5 Brilliant Social Media Job Applications & What We Can Learn From Them
Image Source: DepositPhotos
While it may be true that more and more jobs are popping up all over the world, it is also true that the market itself is becoming increasingly competitive. According to the New York Post, a woman who applied to over 1000 jobs only received two job interviews in 99 weeks. In addition to this, roughly 1 out of 3 job-seekers has been unemployed for more than one year. Simply submitting a standard resume with or without a cover letter is not going to cut it anymore, especially if you are planning to apply for a tech or online position.
As you probably also know, CVs have a way of getting lost between the thousands of documents of the HR department. Because the job market is oversaturated right now, applicants have started experimenting with unique and creative solutions of reaching out to companies. On a positive note, social media seems to be making it easier for job seekers to connect with companies, and Elance reports that over 40% of young professionals are now leveraging the power of social media to secure new jobs.
I've found some very interesting examples of job applications using social media or other popular online channels, which you can check out below. So let's take a look at these creative tech & social media applications to see what we can learn from them. What I can tell you from the very beginning is that most of the applications were wildly successful, and inspired immediate reaction from the companies. That being said, it is now more important to be original and unique, rather than overqualified.
1. Jeanne Applied Using Pinterest as her CV.
As you can probably imagine, Jeanne Hwang wanted a job at Pinterest, so she came up with a great idea: top pin her CV using Pinterest's boards.
"Hey Pinterest! Where else to showcase my background and love for Pinterest than right here? Click through the pins for more details, and check out my Pinterest for Jeanne board too. This ain't your mama's resume!" she wrote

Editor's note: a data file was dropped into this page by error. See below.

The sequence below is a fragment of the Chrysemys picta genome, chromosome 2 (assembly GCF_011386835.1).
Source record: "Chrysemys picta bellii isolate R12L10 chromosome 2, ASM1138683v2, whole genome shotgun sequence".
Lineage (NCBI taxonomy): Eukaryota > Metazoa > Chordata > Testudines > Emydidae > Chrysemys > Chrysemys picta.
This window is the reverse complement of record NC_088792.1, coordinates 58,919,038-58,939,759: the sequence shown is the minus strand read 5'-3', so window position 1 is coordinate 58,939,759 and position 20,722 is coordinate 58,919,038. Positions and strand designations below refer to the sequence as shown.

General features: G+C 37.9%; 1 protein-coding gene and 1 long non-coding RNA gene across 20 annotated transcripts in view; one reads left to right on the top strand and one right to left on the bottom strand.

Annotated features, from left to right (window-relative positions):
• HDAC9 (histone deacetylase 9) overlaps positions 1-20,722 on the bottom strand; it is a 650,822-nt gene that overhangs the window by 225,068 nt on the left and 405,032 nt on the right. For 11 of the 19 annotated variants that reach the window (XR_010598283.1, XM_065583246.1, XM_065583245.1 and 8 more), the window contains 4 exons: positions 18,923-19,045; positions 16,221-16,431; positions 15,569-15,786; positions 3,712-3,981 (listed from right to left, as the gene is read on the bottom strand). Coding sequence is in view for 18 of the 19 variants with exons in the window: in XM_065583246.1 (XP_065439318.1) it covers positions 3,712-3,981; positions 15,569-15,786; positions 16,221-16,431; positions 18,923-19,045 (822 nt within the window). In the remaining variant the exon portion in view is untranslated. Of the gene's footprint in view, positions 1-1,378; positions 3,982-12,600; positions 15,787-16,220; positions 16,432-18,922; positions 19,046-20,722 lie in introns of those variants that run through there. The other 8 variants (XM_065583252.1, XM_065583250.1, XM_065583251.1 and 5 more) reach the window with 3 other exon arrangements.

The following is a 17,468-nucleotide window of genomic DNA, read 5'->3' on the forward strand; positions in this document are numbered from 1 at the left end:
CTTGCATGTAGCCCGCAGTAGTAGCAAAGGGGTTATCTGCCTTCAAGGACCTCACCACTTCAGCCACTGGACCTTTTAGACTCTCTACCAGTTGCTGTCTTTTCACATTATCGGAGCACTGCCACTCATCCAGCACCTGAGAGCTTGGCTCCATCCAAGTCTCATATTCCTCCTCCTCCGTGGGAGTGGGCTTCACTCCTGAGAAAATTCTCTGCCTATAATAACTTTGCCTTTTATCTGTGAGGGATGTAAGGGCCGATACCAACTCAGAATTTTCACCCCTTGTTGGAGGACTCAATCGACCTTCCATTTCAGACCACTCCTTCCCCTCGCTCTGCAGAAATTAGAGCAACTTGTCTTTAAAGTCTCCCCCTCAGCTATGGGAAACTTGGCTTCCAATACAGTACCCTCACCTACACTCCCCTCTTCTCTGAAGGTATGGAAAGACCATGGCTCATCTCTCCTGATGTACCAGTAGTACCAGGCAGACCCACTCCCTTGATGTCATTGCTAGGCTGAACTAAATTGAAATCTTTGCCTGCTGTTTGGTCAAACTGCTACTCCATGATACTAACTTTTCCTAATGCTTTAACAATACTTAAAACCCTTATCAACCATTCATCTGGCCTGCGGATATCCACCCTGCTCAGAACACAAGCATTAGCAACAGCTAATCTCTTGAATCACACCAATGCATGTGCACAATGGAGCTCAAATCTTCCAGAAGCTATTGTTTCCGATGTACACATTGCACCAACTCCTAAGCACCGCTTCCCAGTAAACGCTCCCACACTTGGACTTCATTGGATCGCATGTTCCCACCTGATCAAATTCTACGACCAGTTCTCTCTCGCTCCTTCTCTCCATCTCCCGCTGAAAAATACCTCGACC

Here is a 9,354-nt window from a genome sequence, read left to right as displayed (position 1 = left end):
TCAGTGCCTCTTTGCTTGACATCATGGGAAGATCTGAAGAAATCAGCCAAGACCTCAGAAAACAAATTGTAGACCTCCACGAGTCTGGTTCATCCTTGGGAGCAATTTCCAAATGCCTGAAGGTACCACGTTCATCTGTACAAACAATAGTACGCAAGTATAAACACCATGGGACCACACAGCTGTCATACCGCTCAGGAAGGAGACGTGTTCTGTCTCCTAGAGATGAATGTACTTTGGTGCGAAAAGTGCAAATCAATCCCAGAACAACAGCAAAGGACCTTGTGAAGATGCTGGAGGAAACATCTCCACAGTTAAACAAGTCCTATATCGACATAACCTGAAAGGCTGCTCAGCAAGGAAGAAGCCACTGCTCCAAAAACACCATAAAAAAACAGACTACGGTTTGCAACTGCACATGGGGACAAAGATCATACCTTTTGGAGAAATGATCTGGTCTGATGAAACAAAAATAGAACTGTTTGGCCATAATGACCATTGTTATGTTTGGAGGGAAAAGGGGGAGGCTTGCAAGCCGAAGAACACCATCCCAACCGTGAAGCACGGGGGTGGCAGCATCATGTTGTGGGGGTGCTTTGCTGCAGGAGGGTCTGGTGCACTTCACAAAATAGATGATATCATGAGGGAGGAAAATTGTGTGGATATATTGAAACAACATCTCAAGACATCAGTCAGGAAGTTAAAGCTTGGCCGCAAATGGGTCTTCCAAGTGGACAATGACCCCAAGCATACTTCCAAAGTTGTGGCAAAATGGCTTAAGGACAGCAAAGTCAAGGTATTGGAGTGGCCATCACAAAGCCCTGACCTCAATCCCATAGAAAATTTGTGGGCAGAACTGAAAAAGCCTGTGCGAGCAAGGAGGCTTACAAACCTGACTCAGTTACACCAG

In addition to this, the enthusiastic applicant had come up with some very interesting ideas for the monetisation of Pinterest across the internet, and also wrote some very nice things about the platform's potential. She also used a Tumblr page to record her findings. Although Jeanne didn't receive a job offer from Pinterest, she was contacted by Francisco Guererro, the founder of Pintics, who said that he is more than happy to offer her a position. He also added that, if Pinterest does not get back to her, she also has the option of becoming Pintics's Vice President of Marketing.
Image Source: SimplyZesty
2. Eric Ghandi Promoted his 'Google Resume' on LinkedIn.
Eric Ghandi is another success story. In order to make his resume stand out, he made it so that the search phrase "Creative+Hard-Working+Talented+Excellent+Designer+Unique+Autodidactic" would prompt the "Did you mean: Eric Ghandi?" suggestion and display the applicant's full resume underneath. His story also had a happy ending. In an interview with Business Insider he said that a Google employee found his unusual CV on LinkedIn and offered him an interview. Eric Ghandi has an impressive portfolio, as a visual designer for eBay, user interface designer for The Weather Channel, product designer for BuzzFeed Motion Pictures and more.
3. Alice Lee's Interactive Website Design with an Instagram Feed.
Image Source: Mashable
Alice's attempt at securing a position with Instagram may not have been successful, but it led to an internship with another huge company. In addition to this, her creative approach on the job application, also prompted an immediate response from Instagram CEO, Kevin Systrom. Her idea was to create an interactive website that incorporated an Instagram stream that used the social platform's API. Alice wrote:
"Dear Instagram, in a nutshell, I am a huge, huge fan of Instagram. And I want to be part of your team. Beyond the product, I love following the Instagram story - I think the team itself is doing really interesting things and I would love to be part of it this summer (...) There are three key ways I can meaningfully contribute to Instagram: helping build a great platform, developing product in general, and getting stuff done."
The 20-year-old-designer (at the time), has since collaborated with the New York Times, Google, Pinterest, Microsoft, Foursquare and Dropbox. The website has been updated with her latest work, so you can no longer see her message to Instagram.
4. Graeme Anthony's Interactive Video.
Like the previous examples, Graeme Anthony also took a unique approach on his job application. You see, he really wanted a position with "We Are Social", but he realized that a pen-and-paper CV won't quite cut it, so he created, what he refers to, as a C.V.I.V. Needless to say, the company was hyped, and referred to his application as "the best, ever".
But why did 'We are Social' react so well to Anthony's short video? Technically speaking, video is the most interactive form of content right now. In addition to this, Anthony didn't bore anyone with too many details about his work experience and education. He simply added these elements as 'call-to-actions' on the video and let the company decide if it wants to find out more.
5. Andrew's Fantastic, Amazing, Magnificent, Reverse Job Application.